Why that racist bully went viral

This playground incident fed into some elite prejudices.

Luke Gittos

Luke Gittos

Topics Politics UK

According to the commentariat, the best place to gauge the attitudes of the nation is a school playground. Last week a disturbing video of a 15-year-old Syrian refugee being violently bullied by an older boy, who pretended to waterboard him, went viral. The incident, at Almondbury Community School in Huddersfield, was immediately leapt upon as a symbol of rampant racism in the UK.

Leading journalists voiced their ‘disgust’ at the video, with one newspaper calling the boy a ‘violent thug’. Others called for the boy to be arrested, and then gleefully cheered when West Yorkshire Police confirmed, via a tweet of course, that the boy had been interviewed in connection with the incident.

It has since been reported that he will be charged with racially aggravated assault. Meanwhile, a fundraising campaign has raised over £130,000 for the Syrian boy’s family.

This case tells us little about the state of the nation – this was one incident at one school. But it does tell us a lot about the dangers of online virtue-signalling. There are now reports that the bully’s address has been published online along with his full name. I doubt any of those enthusiastically retweeting the video would want him to be directly targeted for his actions. But that is what such thoughtless online activity can lead to.

The video was shocking, and the ‘waterboarding’ element makes it clearly more serious than your average bullying incident. The Syrian boy, presumably born into appalling circumstances, should not have been treated this way. But it is worth asking why commentators were so eager to spread this story. Why did it capture the imagination of the Twitterati so readily?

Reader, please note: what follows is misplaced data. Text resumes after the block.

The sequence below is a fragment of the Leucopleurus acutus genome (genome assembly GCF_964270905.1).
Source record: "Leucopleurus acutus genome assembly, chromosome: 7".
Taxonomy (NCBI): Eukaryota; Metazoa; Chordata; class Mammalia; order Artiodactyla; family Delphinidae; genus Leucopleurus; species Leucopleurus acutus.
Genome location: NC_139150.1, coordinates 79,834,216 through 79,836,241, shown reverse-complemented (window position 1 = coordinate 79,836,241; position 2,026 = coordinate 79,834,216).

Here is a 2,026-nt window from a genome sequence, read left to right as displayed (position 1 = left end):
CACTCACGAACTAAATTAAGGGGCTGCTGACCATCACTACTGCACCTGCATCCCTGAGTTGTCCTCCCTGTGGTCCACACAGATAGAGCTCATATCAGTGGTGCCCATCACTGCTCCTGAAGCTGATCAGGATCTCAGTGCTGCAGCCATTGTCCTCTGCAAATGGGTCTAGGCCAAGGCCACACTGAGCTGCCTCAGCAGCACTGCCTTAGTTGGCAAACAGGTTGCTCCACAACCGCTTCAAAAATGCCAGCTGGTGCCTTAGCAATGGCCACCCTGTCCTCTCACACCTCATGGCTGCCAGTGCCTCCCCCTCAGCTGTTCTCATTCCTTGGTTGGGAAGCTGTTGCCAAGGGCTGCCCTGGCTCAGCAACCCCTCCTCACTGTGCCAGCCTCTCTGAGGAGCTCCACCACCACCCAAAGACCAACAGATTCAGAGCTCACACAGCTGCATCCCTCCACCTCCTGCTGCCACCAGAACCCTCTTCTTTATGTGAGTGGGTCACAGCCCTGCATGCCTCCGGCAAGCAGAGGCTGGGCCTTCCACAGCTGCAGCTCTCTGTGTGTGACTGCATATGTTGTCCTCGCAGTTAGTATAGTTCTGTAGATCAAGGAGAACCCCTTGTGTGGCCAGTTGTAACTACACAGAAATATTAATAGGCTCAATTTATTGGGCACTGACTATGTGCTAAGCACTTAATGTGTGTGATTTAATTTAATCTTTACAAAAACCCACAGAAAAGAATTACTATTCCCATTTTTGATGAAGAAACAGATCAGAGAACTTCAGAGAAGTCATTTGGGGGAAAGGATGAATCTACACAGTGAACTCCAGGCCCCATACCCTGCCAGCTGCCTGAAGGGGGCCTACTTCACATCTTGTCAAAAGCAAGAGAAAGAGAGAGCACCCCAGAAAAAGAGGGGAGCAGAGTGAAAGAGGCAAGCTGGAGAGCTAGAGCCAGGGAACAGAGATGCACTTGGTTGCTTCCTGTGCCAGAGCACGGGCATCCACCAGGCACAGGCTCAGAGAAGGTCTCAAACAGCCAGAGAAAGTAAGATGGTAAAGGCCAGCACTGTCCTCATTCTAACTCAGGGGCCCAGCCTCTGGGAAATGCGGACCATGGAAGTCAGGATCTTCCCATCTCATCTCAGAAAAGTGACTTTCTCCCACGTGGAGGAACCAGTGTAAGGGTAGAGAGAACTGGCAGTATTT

For many, I’d argue, the image of a white working-class kid violently bullying a Syrian refugee fits all too perfectly with their warped view of the world and of white working-class people in particular. One comic, with a huge Twitter following, claimed in all seriousness that the boy must have been ‘radicalised’ by right-wing propaganda. Others linked the incident, inevitably, to Brexit. All of a sudden, a 16-year-old boy became an expression of a much wider malaise.

As it turned out, he probably picked up his attitudes from his family, rather than the supposedly racist mood of the country: his mother has previously been convicted of racially aggravated threatening behaviour, and his brother was once arrested at a Britain First demonstration that turned violent.

The truth is that Britain is not the racist country of some commentators’ imaginations. Brexit was about control, not prejudice towards immigrants – which is why polls show that attitudes towards immigration have softened since the Brexit vote. The claims that there was a spike in hate crime after the referendum have also been called into question (referrals to the CPS for hate crimes actually went down during that period). Now it seems there are people in the well-heeled, anti-Brexit mob who have to rely on videos of schoolchildren to evidence their own prejudices.

As disturbing as the incident was, it should have been dealt with by the adults who actually know the children – that is, their teachers and parents – not by commentators who just want to use these kids to score political points.

Luke Gittos is a spiked columnist and author of Why Rape Culture is a Dangerous Myth: From Steubenville to Ched Evans. (Buy this book from Amazon(UK).

Picture by: YouTube.

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Topics Politics UK


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